Memo to PBS’s NewsHour: You can do better than “carbon dioxide, a greenhouse gas thought to contribute to global climate change.”

So I’m watching an otherwise interesting story on “efforts to convert algae into clean fuel,” by the otherwise very solid Tom Bearden of PBS’s NewsHour.  Then, boom, he drops the media’s favorite wishy-washy hedge:

Wells also produce carbon dioxide, a greenhouse gas thought to contribute to global climate change.

C’mon.  I think we are at least one decade, if not two decades or more, passed a time when the words “thought to” are justified.

Note to Beardon:  Why exactly do you think it is called a greenhouse gas?

This hedge remains all too common in the media — see Memo to Wall Street Journal: You can do better than “greenhouse gases, which are believed to contribute to climate change.”

As I wrote in that earlier post, this hedge is especially pointless and misinforming because of the second hedge “” “contribute to.”  All but the most extremist deniers of the basic climate science accept that carbon dioxide contributes to global climate change.

So perhaps the NewsHour might catch up with the scientific understanding and write some variation of:

“¦ carbon dioxide, a greenhouse gas that causes the global climate to change.

And people wonder why the public is still underinformed on this subject.

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7 Responses to Memo to PBS’s NewsHour: You can do better than “carbon dioxide, a greenhouse gas thought to contribute to global climate change.”

  1. Aaron Lewis says:

    Who sponsors the “NewsHour”?

    ExxonMobile, Chevron, and NMA. The folks at Newshour claim it does not affect editorial content, but they do not seem to do many climate change stories and the ones that they do run. . . .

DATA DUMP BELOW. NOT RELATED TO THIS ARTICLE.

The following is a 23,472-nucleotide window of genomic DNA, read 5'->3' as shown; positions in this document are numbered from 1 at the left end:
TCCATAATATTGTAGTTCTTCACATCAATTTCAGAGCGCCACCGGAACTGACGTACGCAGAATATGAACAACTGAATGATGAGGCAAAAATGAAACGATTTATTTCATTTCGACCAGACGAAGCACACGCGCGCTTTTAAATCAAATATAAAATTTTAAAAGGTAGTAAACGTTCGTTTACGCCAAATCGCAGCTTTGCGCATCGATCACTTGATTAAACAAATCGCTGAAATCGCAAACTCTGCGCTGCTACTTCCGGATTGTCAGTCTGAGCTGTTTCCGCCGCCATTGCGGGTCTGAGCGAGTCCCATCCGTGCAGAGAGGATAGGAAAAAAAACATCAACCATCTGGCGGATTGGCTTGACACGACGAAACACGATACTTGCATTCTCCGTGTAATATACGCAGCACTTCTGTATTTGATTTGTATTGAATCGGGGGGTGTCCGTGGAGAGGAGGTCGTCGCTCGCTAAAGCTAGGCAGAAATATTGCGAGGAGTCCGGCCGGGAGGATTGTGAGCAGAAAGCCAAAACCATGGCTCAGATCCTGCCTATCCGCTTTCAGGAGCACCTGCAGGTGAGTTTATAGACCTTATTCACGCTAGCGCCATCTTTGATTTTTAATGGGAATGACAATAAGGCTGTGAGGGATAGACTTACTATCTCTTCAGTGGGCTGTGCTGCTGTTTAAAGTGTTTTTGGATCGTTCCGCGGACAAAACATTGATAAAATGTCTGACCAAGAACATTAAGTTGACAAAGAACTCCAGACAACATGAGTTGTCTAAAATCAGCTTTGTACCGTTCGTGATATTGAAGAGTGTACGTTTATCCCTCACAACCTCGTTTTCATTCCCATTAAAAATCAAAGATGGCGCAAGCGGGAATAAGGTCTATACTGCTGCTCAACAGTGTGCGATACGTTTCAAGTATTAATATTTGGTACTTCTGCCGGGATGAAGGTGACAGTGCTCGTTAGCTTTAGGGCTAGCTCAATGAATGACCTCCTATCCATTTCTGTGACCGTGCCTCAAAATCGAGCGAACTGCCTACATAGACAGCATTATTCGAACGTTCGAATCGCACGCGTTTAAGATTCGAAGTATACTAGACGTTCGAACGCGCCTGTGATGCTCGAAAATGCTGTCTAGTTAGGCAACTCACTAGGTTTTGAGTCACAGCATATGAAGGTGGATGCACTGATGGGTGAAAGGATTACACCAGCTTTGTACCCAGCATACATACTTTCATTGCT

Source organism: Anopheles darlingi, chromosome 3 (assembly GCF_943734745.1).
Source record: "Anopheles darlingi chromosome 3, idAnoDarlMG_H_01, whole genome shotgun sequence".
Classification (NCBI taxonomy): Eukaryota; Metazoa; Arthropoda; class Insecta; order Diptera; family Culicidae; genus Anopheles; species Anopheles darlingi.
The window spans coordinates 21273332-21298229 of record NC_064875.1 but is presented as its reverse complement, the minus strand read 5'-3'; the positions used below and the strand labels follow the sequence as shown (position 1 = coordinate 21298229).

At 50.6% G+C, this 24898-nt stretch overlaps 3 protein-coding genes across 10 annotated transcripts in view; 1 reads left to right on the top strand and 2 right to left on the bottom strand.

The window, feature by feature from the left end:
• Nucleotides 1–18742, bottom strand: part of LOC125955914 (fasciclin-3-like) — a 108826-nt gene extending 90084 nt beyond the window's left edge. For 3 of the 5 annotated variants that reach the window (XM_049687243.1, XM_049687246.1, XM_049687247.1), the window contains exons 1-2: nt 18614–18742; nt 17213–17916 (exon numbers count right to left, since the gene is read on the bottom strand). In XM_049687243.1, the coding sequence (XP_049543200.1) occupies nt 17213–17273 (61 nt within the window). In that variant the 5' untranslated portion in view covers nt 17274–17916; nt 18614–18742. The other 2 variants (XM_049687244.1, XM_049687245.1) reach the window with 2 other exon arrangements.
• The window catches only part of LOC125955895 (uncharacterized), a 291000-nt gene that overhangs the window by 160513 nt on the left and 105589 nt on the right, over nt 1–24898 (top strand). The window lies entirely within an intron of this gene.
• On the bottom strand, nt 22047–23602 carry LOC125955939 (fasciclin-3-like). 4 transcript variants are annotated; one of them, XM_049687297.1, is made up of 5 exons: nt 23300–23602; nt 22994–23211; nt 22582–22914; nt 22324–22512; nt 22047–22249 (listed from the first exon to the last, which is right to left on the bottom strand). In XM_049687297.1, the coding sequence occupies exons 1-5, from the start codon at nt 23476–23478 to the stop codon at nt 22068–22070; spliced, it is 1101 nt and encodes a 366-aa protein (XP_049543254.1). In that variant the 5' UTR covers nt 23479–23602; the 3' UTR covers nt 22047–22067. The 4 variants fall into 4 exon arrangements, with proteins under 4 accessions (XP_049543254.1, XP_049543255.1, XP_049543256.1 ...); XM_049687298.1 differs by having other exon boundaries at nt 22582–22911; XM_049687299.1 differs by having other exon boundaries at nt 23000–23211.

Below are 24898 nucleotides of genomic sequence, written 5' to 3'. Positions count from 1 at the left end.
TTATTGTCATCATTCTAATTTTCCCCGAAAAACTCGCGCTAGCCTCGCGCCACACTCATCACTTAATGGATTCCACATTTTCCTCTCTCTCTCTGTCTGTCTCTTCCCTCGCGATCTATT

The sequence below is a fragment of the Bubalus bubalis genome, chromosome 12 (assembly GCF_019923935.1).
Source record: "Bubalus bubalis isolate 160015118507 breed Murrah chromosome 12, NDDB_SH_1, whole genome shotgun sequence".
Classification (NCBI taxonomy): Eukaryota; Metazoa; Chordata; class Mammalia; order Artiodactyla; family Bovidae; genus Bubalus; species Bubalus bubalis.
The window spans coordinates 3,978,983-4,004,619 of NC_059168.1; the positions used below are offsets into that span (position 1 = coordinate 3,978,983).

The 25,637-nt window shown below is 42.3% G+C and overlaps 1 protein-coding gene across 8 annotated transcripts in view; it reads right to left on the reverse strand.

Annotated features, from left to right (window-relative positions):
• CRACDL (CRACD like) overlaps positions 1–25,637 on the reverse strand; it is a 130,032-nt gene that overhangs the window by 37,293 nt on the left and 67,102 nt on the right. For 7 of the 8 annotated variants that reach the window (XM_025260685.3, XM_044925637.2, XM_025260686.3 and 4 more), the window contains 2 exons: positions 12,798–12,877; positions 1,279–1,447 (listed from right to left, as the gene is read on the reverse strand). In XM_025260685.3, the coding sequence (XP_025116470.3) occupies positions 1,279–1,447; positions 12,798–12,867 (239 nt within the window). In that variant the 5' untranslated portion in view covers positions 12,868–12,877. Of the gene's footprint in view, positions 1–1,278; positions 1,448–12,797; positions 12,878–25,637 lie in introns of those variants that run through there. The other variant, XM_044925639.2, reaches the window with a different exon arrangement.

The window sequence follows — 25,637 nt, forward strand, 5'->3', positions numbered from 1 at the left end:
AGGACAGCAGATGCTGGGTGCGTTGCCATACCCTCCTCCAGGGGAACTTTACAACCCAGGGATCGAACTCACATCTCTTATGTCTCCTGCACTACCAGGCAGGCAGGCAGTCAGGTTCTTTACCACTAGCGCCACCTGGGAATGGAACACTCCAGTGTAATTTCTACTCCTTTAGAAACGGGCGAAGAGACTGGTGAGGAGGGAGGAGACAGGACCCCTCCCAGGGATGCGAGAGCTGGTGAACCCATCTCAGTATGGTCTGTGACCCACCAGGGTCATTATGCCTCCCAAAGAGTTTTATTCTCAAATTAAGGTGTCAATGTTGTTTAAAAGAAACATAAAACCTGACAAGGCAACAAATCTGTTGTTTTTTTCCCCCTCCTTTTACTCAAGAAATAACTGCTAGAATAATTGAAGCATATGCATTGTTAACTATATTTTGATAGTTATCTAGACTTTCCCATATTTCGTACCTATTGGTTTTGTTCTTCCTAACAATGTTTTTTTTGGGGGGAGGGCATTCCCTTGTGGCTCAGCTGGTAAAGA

2. ken levenson says:

    It seems to me that that the science and public acceptance of AGW is akin to the process of humanity realizing that it was germs and viruses causing disease and death.

    To deny the effects of man made carbon emissions is now the equivalent of denying the effects of germs and viruses on our health.

    And those who hedge this point are not “being smart” they are being stupid.

  3. Wes Rolley says:

    Yeah, even their interactive web discussion on climate change quotes Ben Liebermann and only references the IPPC reports.

    Have we reached the point where being seen as politically balanced has more power than the search for truth?

  4. Christopher S. Johnson says:

    Joe, I found something much more troubling about the NewsHour algae story than just the writing, and perhaps one of you could elaborate on this for me.

    Many already understand that old-school biofuels are out because, “well to wheels”, they produce too much CO2. And so the promise of an algae for a bio-diesel or a switchgrass for an ethanol, when made in an exact way, could be carbon-neutral — releasing the same mount of CO2 when processed and burned, that was absorbed by the plant to begin with.

    But this NewsHour report clearly shows the intention to use UNDERGROUND CO2 from a nearby oil/gas well for its CO2 stock, to feed the algae. How does that work? How is that OK? That’s OLD CO2, isnt it? Not CURRENT atmospheric CO2. This completely negates the entire idea, doesn’t it?